Is powerlessness a blessing or a curse? I’m guessing you said the latter and could rattle off a dozen examples of people or groups who suffer from powerlessness. Who could possibly deem powerlessness a positive? The answer is not the empty set. The S’fat Emet, R. Yehudah Leib Alter of Ger (1847–1905), saw Jewish powerlessness as tangible proof of Israel’s closeness to God. But let’s back up a few steps to explain how he got there. We will then explore what he means and how that relates to our lives.
There is a wonderful tradition of studying Pirkei Avot during the Omer, the seven weeks between Pesach and Shavuot. Shavuot is just days away, so let’s begin with the opening words of Pirkei Avot 6:1, which is where the S’fat Emet begins his explanation.
רבי מאיר אומר כל העוסק בתורה לשמה זוכה לדברים הרבה.
R. Meir taught: Whoever studies Torah for its own sake merits many things.
The concept of Torah lishmah — studying Torah purely for the sake of learning — is a pillar of the rabbinic tradition. R. Tzaddok warns in chapter 4 of Pirkei Avot:
אל תעשם עטרה להתגדל בהם, ולא קרדם לחפור בהם. וכך היה הלל אומר, ודאשתמש בתגא, חלף. הא למדת, כל הנהנה מדברי תורה, נוטל חייו מן העולם
Do not make Torah a crown for self-aggrandizement nor a spade to dig with (i.e., a means of livelihood), for this is precisely what Hillel warned against: “A person who uses Torah for personal gain perishes.” (Pirkei Avot 4:7)
The S’fat Emet, in his commentary on this week’s parashah, B’midbar, beginning with R. Meir’s famous adage, tells us that the obvious meaning of “for its own sake” means “in order to do it.” Torah (“teaching”) instructs us concerning what we are to do. In his view, Torah study is about obedience to the divine will, which the S’fat Emet readily admits is challenging: “The real effort in Torah is to negate your own mind and opinion in order to understand the will of God and the opinion of Torah.” The key to succeeding in this effort is found in the word midbar (“wilderness”) itself, which he derives from a root meaning “lead” or “rule,” and guides us to understanding the meaning of the Israelites’ journey through the Wilderness:
The midbar is one who submits to that rule, the person who negates his own self, realizing that he has no power to act without the life-flow of God… The nations of the world also revere the Lord as “God of gods.” But Israel are like a midbar; they have no power or leadership at all on their own.
Our Torah portion, which like the book containing it, is named B’midbar (Numbers), recounts the wandering of the Israelites through the Wilderness for four decades from the time they left slavery in Egypt until they reached the borders of Eretz Yisrael. During that period, Israel coalesced into a nation, received the Torah (Shavuot, beginning this coming Saturday night, recalls and celebrates the Giving of the Torah on Mount Sinai), and had their first encounters as a nation with those who tried to annihilate them, most memorably Amalek. The stories told in the Book of Numbers have a common theme: Israel’s powerlessness. The S’fat Emet, living in Poland in the 19th century, is keenly aware of Jewish powerlessness and its devastating consequences. Poland was under the control of Russia. Pogroms broke out in Russian in 1881; a riot in Warsaw that year resulted in numerous deaths. The Russian czar, Alexander III, blamed the Jews for the rioting. It was clear to everyone that things would get far worse before they got better.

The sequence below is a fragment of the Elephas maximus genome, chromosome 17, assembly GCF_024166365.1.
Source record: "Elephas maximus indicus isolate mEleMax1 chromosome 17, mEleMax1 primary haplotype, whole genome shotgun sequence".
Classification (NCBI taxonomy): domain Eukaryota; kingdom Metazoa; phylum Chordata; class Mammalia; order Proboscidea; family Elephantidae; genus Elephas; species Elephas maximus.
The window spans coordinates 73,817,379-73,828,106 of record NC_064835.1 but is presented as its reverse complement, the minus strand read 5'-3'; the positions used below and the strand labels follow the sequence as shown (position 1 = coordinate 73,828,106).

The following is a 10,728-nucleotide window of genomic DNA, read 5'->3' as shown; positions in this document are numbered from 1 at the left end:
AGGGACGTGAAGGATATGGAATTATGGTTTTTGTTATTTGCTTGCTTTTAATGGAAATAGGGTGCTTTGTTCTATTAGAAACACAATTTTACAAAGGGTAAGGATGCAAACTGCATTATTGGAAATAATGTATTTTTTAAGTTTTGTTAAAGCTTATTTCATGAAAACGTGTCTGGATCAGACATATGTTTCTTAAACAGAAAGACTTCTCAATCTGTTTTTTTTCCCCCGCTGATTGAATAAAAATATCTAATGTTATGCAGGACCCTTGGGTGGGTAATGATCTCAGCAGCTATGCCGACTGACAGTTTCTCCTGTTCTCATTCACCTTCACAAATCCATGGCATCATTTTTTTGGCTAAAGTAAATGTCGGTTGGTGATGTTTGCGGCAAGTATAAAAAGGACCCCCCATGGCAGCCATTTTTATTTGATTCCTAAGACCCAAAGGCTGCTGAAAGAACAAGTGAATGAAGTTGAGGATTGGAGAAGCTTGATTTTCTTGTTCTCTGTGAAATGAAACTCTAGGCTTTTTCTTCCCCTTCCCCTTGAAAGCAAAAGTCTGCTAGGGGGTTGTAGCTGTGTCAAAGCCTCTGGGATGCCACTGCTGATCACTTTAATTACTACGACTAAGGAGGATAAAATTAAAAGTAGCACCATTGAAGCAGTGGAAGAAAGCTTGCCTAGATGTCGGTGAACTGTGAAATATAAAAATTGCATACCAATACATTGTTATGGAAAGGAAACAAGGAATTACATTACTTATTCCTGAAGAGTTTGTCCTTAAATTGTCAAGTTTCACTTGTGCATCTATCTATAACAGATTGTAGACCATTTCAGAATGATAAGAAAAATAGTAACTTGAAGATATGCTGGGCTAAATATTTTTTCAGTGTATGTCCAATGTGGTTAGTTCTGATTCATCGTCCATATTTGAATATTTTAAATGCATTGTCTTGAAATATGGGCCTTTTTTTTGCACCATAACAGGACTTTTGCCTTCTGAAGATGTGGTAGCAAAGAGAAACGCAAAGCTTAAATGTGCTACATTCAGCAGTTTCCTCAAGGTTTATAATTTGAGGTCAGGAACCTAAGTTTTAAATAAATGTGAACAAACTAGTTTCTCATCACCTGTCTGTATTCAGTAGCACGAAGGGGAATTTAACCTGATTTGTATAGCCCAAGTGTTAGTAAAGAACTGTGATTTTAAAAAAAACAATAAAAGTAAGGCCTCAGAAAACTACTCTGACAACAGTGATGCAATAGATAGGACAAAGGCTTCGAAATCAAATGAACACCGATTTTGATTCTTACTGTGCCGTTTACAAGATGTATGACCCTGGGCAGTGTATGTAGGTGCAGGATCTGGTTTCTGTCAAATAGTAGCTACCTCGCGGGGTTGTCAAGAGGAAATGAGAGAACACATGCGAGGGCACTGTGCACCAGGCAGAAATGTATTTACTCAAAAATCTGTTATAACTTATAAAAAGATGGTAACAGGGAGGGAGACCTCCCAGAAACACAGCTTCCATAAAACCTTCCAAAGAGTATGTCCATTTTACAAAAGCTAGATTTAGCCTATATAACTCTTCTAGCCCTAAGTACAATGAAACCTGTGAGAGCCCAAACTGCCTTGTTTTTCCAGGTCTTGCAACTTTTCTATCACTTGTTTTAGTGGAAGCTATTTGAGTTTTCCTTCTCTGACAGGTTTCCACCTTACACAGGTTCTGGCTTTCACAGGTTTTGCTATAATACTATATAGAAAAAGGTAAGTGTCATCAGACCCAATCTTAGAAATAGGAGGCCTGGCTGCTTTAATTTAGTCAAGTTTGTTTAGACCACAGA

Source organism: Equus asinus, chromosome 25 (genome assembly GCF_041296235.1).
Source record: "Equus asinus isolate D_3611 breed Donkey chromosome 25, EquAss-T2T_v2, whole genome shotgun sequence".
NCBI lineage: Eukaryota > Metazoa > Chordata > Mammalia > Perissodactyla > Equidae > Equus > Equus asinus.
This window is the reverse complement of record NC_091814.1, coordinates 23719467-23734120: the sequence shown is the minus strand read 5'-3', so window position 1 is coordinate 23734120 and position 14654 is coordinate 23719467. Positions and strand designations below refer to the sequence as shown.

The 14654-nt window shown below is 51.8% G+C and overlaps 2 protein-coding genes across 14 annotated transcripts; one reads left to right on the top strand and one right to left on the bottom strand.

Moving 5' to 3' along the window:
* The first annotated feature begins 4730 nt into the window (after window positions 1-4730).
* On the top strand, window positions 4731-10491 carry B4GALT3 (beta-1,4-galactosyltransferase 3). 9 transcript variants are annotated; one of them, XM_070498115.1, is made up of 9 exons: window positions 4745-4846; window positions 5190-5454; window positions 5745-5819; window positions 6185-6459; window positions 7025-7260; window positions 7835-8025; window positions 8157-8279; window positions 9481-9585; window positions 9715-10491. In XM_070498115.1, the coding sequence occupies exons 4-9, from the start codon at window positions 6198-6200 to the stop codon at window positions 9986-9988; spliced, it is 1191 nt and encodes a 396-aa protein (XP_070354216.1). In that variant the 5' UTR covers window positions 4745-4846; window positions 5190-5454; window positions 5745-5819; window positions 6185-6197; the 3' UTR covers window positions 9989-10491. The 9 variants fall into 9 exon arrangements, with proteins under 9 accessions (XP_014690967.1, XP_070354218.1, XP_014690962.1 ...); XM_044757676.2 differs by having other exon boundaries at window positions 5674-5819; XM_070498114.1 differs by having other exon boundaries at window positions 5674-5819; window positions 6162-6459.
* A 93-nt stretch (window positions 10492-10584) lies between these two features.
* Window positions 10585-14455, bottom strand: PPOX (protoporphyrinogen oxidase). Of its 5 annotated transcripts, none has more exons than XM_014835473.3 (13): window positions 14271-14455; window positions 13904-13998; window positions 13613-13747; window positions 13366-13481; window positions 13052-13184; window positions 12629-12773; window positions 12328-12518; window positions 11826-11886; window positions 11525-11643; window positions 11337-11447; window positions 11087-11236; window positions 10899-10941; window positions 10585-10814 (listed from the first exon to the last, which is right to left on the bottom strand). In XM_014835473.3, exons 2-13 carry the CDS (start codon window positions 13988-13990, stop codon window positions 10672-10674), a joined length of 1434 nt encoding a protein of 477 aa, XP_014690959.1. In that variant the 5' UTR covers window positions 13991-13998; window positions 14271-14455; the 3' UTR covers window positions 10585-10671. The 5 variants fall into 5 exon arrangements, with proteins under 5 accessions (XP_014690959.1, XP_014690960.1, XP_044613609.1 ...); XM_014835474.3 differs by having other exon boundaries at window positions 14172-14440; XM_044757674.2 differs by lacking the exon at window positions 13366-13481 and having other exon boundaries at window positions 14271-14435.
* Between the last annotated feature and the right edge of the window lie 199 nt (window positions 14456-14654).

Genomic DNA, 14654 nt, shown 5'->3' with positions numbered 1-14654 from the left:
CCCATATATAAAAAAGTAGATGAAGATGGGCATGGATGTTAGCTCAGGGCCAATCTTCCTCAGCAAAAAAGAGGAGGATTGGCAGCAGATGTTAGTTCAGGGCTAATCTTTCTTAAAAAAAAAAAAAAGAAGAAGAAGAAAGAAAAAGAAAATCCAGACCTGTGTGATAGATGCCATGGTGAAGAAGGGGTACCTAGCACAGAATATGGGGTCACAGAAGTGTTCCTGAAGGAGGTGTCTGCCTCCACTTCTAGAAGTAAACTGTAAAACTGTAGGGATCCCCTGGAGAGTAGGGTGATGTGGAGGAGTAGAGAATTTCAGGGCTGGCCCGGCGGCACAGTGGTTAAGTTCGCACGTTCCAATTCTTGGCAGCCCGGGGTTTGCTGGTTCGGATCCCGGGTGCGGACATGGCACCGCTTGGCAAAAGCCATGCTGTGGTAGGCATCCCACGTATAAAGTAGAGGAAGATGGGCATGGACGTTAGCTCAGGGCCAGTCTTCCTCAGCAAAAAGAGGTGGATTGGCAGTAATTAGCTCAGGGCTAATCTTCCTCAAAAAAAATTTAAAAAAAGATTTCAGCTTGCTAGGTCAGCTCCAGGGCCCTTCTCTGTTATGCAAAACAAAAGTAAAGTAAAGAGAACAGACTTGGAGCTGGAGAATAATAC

The S’fat Emet’s commentary addresses the pain and anguish of powerless by recasting it as a spiritual strength: only those who are utterly powerless can grasp the ultimate truth of God and the universe; only those completely lacking worldly power can possess the spiritual strength of closeness with God. (If this sounds like an apologetic for Jewish political powerlessness, it probably is.)
Thus we are told [in the siddur] that fear of heaven applies “in the open and in secret.” “In the open” means to know that God oversees all things; this brings you to a state of awe. But “in secret” means that the fear of God attaches itself to a person’s very life-force so that he can do nothing, not even make a simple movement, without remembering that it takes place through the power of God and that he himself is as but an axe in the hand of the one who chops with it.
Such is the study of Torah: to negate yourself before the way that Torah leads you, so that every deed be only to fulfill God’s will and desire. Since it was by Torah that God created the world, you can cleave to God in every deed you do through the power of Torah. You do that by self-negation, by submitting in every act to the inner life-force, which is the life of God, by means of the letters of Torah that lie within the deed. (S’fat Emet 4:2)
Before we dismiss the S’fat Emet’s words as a paean to powerlessness and victimhood, and therefore morally questionable, at best, we do well to understand the theological context for his comments. For the S’fat Emet, God is the sum total of the universe, the life-force that makes all existence possible; everything and everyone is part of God. This is pantheism, the hallmark of mystical theology, and the S’fat Emet, a hasidic rebbe, was a Kabbalist at heart. Hence negating oneself is not an act of ascetic self-punishment, but rather a mystical act of personal tzimtzum (“contraction”) of the ego. When I focus on myself, it’s like taking a selfie: I see very little beyond myself. But when I move myself out of the way, I can see the entire universe: I perceive God on the wide screen. The life-force that gives me existence, that moves through me and animates me, is also the fuel that powers me. Therefore, the more I engage in bittul yesh (self-negation, moving myself out of the way), the more I come to see and understand. There is a curious irony here: It is through realizing my ultimate powerlessness that I am empowered.